I would do the clear coat first and then put the PE, but iīm thinking if it wouldnt look like the PE are floatting or looking like they are on air.

stevenoble
11-19-2011, 12:22 PM
Do the clear first and then fix the photo etch after it has dried and been polished. Otherwise you might snag the polishing cloth on the photo etch and pull it off..

stevenoble
11-19-2011, 12:24 PM
Use automotive brake fluid in a tub and this will strip off all the paint and primer.

I am not keen on the brake fluid method. It does strip well, however I find it makes the plastic very brittle and prone to snapping. Did it on an old Hasegawa Lancer kit and ended up with snapped roof pillars. That's why I use the Iso alcohol now..

panzer360
11-19-2011, 02:14 PM
I used the Isopropyl alcohol like Steve said and worked 100% :wink:

corvettekid_7684
11-20-2011, 02:33 PM
I also had bad luck with brake fluid

panzer360
11-24-2011, 08:15 AM
This car is taking forever to be completed, now i wanted to prime some parts with Zero paints Grey Primer. The problem is that the primer looks like its dry in the bottom.

http://img822.imageshack.us/img822/6008/24112011258.jpghttp://img266.imageshack.us/img266/4026/24112011259.jpghttp://img811.imageshack.us/img811/3105/24112011260.jpg
I just want to know what happened here so that i dont make the same mistake? I bought the grey/white primers in 30/08/11 and i let them in a box in a dry place. What should i do to avoid this, i know that they tell us to not bulk this paint but it was only 3 months.

Should i stir everyday the paint to prevent this?

das_auto
11-24-2011, 01:29 PM
Hi!

Shake it like crazy until you hear the steel balls rattling inside.

If that doesnīt solve it, use a stirrer, bamboo-stick or similar to stir up the sediment at the bottom. Should it be that the primer is all gooey and thick. You can thin it with cellulose thinners back to a good consistency. The Zero primers are quite thick so I always thin mine quite a bit.

Hope this helps!

Cheers!

Emil

panzer360
11-25-2011, 07:13 AM
I allready shake it like crazy with no luck. I stirred the primer with a spoon and its still gooey and thick like you said.

The bottle is full of thinner i donīt think that if i add more thinner will do anything :frown:

I will order another one and this time i have to use it right away. I bought some paint at the same day of the white/grey primer and that paint is fine.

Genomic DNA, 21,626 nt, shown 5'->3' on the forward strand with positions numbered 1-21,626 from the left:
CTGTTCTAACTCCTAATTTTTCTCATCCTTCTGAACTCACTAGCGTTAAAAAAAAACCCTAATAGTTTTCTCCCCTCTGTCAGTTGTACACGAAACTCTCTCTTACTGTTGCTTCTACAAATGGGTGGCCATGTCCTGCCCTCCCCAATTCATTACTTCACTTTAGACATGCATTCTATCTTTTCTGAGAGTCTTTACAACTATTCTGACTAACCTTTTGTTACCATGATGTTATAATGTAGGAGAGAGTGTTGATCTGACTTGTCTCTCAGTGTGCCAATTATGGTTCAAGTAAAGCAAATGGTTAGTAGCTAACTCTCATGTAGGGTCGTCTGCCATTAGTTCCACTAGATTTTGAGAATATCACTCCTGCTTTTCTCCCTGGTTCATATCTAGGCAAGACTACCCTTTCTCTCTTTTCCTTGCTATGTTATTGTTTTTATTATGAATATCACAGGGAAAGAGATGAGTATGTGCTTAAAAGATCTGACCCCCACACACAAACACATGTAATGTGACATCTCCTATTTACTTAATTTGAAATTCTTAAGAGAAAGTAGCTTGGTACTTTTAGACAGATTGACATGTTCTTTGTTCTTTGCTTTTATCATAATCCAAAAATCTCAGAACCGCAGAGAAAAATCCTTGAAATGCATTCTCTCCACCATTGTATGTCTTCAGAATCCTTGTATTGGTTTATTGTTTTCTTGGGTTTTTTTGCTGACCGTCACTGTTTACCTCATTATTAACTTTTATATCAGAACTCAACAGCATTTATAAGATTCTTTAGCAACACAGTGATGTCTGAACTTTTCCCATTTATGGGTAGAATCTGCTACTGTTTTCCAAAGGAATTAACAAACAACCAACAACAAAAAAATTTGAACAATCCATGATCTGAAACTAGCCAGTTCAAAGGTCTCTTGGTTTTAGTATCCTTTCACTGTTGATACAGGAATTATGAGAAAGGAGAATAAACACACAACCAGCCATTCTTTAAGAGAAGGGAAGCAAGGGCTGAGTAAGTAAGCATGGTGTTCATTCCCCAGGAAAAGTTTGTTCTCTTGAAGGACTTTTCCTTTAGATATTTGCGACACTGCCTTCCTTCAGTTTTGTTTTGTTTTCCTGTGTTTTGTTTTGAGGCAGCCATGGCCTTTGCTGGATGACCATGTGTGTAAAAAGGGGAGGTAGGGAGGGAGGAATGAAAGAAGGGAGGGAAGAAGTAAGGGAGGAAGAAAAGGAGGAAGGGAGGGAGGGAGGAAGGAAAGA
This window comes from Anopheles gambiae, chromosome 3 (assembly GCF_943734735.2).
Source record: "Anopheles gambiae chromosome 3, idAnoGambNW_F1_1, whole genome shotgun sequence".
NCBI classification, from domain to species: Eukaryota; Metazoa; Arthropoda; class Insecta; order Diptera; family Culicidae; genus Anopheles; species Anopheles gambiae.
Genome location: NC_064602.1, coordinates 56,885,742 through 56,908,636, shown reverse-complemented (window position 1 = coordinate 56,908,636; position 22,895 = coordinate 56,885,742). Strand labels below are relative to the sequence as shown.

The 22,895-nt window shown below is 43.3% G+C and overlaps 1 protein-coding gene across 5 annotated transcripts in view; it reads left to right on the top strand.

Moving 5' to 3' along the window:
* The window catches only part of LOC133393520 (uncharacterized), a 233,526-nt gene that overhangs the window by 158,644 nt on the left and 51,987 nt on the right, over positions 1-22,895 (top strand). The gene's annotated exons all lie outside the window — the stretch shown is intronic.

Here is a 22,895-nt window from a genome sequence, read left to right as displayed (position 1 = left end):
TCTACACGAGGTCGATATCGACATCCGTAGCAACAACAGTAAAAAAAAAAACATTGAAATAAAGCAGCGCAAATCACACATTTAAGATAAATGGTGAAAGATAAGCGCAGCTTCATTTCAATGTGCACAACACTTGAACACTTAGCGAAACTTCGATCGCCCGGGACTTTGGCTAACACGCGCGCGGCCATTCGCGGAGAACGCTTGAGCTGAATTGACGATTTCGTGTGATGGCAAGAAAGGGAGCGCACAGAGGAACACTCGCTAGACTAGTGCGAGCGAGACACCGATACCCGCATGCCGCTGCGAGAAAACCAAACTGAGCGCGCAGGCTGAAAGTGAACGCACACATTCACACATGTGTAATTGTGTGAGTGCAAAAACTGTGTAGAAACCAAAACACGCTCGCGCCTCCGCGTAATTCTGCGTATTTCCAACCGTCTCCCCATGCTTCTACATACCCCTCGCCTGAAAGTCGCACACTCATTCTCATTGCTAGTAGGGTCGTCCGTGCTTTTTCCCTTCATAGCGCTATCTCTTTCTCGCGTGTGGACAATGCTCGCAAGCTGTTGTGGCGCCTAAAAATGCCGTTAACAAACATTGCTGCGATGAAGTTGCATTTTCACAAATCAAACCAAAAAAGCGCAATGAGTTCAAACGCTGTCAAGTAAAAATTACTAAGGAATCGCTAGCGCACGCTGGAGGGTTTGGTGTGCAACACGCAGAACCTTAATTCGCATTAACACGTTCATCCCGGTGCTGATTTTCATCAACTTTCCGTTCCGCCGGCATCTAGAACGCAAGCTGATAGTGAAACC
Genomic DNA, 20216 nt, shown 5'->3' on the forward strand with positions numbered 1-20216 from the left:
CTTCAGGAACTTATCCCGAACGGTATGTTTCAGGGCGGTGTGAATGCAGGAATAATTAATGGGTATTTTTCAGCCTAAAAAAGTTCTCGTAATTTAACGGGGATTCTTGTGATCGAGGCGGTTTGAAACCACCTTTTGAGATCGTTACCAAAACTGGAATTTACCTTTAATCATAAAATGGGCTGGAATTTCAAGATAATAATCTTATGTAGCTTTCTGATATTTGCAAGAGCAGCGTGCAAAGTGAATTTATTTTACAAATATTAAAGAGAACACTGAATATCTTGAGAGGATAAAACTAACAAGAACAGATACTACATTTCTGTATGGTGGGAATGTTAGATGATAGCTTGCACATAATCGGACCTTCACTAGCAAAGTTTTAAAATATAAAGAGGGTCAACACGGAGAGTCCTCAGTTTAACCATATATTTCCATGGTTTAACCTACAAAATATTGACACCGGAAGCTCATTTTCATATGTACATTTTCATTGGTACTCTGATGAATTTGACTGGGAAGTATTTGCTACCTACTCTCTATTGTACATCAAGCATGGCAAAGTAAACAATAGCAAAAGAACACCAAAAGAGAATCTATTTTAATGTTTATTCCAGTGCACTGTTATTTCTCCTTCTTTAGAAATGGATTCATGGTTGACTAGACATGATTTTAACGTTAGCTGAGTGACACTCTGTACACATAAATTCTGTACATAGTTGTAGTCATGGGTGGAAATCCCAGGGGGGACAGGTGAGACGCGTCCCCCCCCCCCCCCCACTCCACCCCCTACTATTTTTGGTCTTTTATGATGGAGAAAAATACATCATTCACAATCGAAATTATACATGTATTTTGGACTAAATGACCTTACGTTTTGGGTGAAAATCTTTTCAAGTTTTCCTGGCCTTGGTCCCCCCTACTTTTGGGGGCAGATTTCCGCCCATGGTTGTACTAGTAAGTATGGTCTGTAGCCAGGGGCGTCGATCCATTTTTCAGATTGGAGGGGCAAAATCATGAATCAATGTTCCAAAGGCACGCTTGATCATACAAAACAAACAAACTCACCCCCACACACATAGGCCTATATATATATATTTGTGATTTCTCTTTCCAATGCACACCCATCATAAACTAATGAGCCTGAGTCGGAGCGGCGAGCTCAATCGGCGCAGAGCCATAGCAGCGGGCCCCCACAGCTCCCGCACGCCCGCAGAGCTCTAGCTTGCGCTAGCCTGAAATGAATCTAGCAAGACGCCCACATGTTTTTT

das_auto
11-25-2011, 02:03 PM
Hey!

Donīt feel bad about it.
I use a Zero primer bottle that I bought 1.5 years ago.

After it has sat for a while all of the pigment settle at the bottom and you get a semi-translucent thinner mix floating on top of it.

I have been able to dig the goo out with a wooden stirrer like the ones you get at McDonalds for your coffee. Then you will have sort of lumps floating around that start dispersing in the thinner. Then shake it for like 2 minutes and it will be perfectly mixed.

Cheers!

Emil

stevenoble
11-25-2011, 06:20 PM
I had a bottle of primer and it went the same as yours. No amount of stirring could 'bring it back' from the dead. If you build a lot and use it quickly it's fine, but leave it for any length of time and it does go off. As I don't build many models now I stick to aerosol primers as they seem to keep forever without going off...

panzer360
11-26-2011, 11:50 AM
Steve if you still have that bottle of primer give it a second try. Inspired by what das_auto said and since my bottle only have 3 months i tried again and voila...look who is back :grinno:

http://img84.imageshack.us/img84/8502/57413673.jpghttp://img221.imageshack.us/img221/2756/90314174t.jpghttp://img526.imageshack.us/img526/1841/22043300.jpg

With a metal spoon i stirred very well till the gooey stuff separated from the jar, then closed the jar and shake it like mad. Then repeated the process two more times and looks like its ready to go again :wink:

das_auto
11-27-2011, 05:57 AM
Glad it worked out! :thumbsup:

Now go work on that California! :smile:

Cheers!

Emil